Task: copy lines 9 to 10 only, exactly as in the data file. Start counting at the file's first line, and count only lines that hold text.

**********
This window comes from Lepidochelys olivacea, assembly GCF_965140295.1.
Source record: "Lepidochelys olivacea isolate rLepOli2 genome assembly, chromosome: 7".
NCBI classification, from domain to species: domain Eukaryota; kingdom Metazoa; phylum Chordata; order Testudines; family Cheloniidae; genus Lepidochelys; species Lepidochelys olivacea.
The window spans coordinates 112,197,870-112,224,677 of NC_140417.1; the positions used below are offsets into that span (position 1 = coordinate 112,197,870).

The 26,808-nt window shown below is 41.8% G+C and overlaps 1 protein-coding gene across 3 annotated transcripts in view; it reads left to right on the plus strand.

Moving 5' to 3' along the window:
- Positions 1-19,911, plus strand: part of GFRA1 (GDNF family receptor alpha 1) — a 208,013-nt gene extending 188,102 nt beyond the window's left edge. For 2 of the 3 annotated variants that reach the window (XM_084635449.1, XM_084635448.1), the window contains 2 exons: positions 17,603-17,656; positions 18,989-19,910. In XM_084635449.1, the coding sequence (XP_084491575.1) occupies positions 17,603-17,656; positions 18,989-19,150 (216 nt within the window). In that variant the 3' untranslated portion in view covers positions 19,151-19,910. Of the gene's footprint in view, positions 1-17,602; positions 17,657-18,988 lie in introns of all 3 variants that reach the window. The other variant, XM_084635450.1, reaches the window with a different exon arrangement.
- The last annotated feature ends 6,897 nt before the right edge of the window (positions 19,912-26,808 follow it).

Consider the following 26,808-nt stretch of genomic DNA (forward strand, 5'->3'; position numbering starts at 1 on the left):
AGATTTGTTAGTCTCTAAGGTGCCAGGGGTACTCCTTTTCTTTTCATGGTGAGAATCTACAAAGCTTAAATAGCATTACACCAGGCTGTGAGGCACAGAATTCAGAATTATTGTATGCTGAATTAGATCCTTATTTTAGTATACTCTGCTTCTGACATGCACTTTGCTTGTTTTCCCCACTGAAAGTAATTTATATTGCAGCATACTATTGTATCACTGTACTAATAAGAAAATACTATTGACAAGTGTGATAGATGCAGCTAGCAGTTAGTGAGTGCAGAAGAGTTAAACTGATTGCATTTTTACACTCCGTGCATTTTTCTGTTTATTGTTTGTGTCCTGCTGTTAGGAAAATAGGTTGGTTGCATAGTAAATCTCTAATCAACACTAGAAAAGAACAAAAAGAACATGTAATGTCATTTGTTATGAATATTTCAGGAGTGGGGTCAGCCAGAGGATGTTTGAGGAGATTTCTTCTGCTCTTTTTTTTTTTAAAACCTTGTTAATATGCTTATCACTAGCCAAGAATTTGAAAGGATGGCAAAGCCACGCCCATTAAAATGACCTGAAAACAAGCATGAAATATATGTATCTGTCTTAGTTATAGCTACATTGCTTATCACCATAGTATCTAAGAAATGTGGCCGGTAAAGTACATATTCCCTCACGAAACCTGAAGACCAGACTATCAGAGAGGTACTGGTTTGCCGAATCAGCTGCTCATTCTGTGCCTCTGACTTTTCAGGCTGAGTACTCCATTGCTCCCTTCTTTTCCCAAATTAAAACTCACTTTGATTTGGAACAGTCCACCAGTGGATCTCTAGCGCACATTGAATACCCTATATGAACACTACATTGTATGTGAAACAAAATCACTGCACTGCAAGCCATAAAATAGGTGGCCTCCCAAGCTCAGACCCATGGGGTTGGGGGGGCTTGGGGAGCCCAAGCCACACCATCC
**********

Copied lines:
Consider the following 26,808-nt stretch of genomic DNA (forward strand, 5'->3'; position numbering starts at 1 on the left):
AGATTTGTTAGTCTCTAAGGTGCCAGGGGTACTCCTTTTCTTTTCATGGTGAGAATCTACAAAGCTTAAATAGCATTACACCAGGCTGTGAGGCACAGAATTCAGAATTATTGTATGCTGAATTAGATCCTTATTTTAGTATACTCTGCTTCTGACATGCACTTTGCTTGTTTTCCCCACTGAAAGTAATTTATATTGCAGCATACTATTGTATCACTGTACTAATAAGAAAATACTATTGACAAGTGTGATAGATGCAGCTAGCAGTTAGTGAGTGCAGAAGAGTTAAACTGATTGCATTTTTACACTCCGTGCATTTTTCTGTTTATTGTTTGTGTCCTGCTGTTAGGAAAATAGGTTGGTTGCATAGTAAATCTCTAATCAACACTAGAAAAGAACAAAAAGAACATGTAATGTCATTTGTTATGAATATTTCAGGAGTGGGGTCAGCCAGAGGATGTTTGAGGAGATTTCTTCTGCTCTTTTTTTTTTTAAAACCTTGTTAATATGCTTATCACTAGCCAAGAATTTGAAAGGATGGCAAAGCCACGCCCATTAAAATGACCTGAAAACAAGCATGAAATATATGTATCTGTCTTAGTTATAGCTACATTGCTTATCACCATAGTATCTAAGAAATGTGGCCGGTAAAGTACATATTCCCTCACGAAACCTGAAGACCAGACTATCAGAGAGGTACTGGTTTGCCGAATCAGCTGCTCATTCTGTGCCTCTGACTTTTCAGGCTGAGTACTCCATTGCTCCCTTCTTTTCCCAAATTAAAACTCACTTTGATTTGGAACAGTCCACCAGTGGATCTCTAGCGCACATTGAATACCCTATATGAACACTACATTGTATGTGAAACAAAATCACTGCACTGCAAGCCATAAAATAGGTGGCCTCCCAAGCTCAGACCCATGGGGTTGGGGGGGCTTGGGGAGCCCAAGCCACACCATCC